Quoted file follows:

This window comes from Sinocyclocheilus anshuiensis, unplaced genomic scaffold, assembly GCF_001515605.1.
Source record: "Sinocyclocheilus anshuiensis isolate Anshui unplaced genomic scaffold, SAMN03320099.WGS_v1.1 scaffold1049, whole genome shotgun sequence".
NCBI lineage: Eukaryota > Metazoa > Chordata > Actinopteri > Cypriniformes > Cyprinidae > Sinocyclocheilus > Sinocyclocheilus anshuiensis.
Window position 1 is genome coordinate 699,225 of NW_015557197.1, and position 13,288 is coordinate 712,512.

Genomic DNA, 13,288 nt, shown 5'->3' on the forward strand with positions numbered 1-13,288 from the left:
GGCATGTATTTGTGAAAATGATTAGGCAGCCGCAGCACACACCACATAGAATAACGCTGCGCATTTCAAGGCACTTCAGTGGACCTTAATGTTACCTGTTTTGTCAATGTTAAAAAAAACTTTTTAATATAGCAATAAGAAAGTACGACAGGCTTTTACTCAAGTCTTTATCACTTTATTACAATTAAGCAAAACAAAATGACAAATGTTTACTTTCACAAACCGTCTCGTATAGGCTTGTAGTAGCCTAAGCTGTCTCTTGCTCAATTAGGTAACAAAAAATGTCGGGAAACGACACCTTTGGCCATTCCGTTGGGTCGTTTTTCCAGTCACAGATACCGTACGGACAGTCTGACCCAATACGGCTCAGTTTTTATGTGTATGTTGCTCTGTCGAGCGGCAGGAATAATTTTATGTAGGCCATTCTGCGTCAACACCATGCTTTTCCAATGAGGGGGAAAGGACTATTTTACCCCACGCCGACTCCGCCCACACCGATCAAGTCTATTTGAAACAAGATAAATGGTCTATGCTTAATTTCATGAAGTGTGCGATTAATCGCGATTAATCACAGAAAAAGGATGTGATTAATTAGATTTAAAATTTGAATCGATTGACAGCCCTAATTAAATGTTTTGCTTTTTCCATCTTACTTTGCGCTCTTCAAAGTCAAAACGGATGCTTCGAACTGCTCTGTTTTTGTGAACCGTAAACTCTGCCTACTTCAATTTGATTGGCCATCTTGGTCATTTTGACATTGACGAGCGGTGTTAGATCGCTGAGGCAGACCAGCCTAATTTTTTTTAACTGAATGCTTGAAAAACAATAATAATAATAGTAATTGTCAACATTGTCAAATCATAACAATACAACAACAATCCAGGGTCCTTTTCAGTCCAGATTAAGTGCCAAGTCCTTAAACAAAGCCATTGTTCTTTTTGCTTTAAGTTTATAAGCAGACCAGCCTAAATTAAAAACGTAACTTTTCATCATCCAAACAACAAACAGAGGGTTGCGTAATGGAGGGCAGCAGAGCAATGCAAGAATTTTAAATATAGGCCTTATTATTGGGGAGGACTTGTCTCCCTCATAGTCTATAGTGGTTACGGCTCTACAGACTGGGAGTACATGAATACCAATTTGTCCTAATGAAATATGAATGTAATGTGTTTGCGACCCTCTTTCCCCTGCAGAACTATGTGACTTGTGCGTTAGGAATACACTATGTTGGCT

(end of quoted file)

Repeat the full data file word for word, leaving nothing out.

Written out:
This window comes from Sinocyclocheilus anshuiensis, unplaced genomic scaffold, assembly GCF_001515605.1.
Source record: "Sinocyclocheilus anshuiensis isolate Anshui unplaced genomic scaffold, SAMN03320099.WGS_v1.1 scaffold1049, whole genome shotgun sequence".
NCBI lineage: Eukaryota > Metazoa > Chordata > Actinopteri > Cypriniformes > Cyprinidae > Sinocyclocheilus > Sinocyclocheilus anshuiensis.
Window position 1 is genome coordinate 699,225 of NW_015557197.1, and position 13,288 is coordinate 712,512.

Genomic DNA, 13,288 nt, shown 5'->3' on the forward strand with positions numbered 1-13,288 from the left:
GGCATGTATTTGTGAAAATGATTAGGCAGCCGCAGCACACACCACATAGAATAACGCTGCGCATTTCAAGGCACTTCAGTGGACCTTAATGTTACCTGTTTTGTCAATGTTAAAAAAAACTTTTTAATATAGCAATAAGAAAGTACGACAGGCTTTTACTCAAGTCTTTATCACTTTATTACAATTAAGCAAAACAAAATGACAAATGTTTACTTTCACAAACCGTCTCGTATAGGCTTGTAGTAGCCTAAGCTGTCTCTTGCTCAATTAGGTAACAAAAAATGTCGGGAAACGACACCTTTGGCCATTCCGTTGGGTCGTTTTTCCAGTCACAGATACCGTACGGACAGTCTGACCCAATACGGCTCAGTTTTTATGTGTATGTTGCTCTGTCGAGCGGCAGGAATAATTTTATGTAGGCCATTCTGCGTCAACACCATGCTTTTCCAATGAGGGGGAAAGGACTATTTTACCCCACGCCGACTCCGCCCACACCGATCAAGTCTATTTGAAACAAGATAAATGGTCTATGCTTAATTTCATGAAGTGTGCGATTAATCGCGATTAATCACAGAAAAAGGATGTGATTAATTAGATTTAAAATTTGAATCGATTGACAGCCCTAATTAAATGTTTTGCTTTTTCCATCTTACTTTGCGCTCTTCAAAGTCAAAACGGATGCTTCGAACTGCTCTGTTTTTGTGAACCGTAAACTCTGCCTACTTCAATTTGATTGGCCATCTTGGTCATTTTGACATTGACGAGCGGTGTTAGATCGCTGAGGCAGACCAGCCTAATTTTTTTTAACTGAATGCTTGAAAAACAATAATAATAATAGTAATTGTCAACATTGTCAAATCATAACAATACAACAACAATCCAGGGTCCTTTTCAGTCCAGATTAAGTGCCAAGTCCTTAAACAAAGCCATTGTTCTTTTTGCTTTAAGTTTATAAGCAGACCAGCCTAAATTAAAAACGTAACTTTTCATCATCCAAACAACAAACAGAGGGTTGCGTAATGGAGGGCAGCAGAGCAATGCAAGAATTTTAAATATAGGCCTTATTATTGGGGAGGACTTGTCTCCCTCATAGTCTATAGTGGTTACGGCTCTACAGACTGGGAGTACATGAATACCAATTTGTCCTAATGAAATATGAATGTAATGTGTTTGCGACCCTCTTTCCCCTGCAGAACTATGTGACTTGTGCGTTAGGAATACACTATGTTGGCT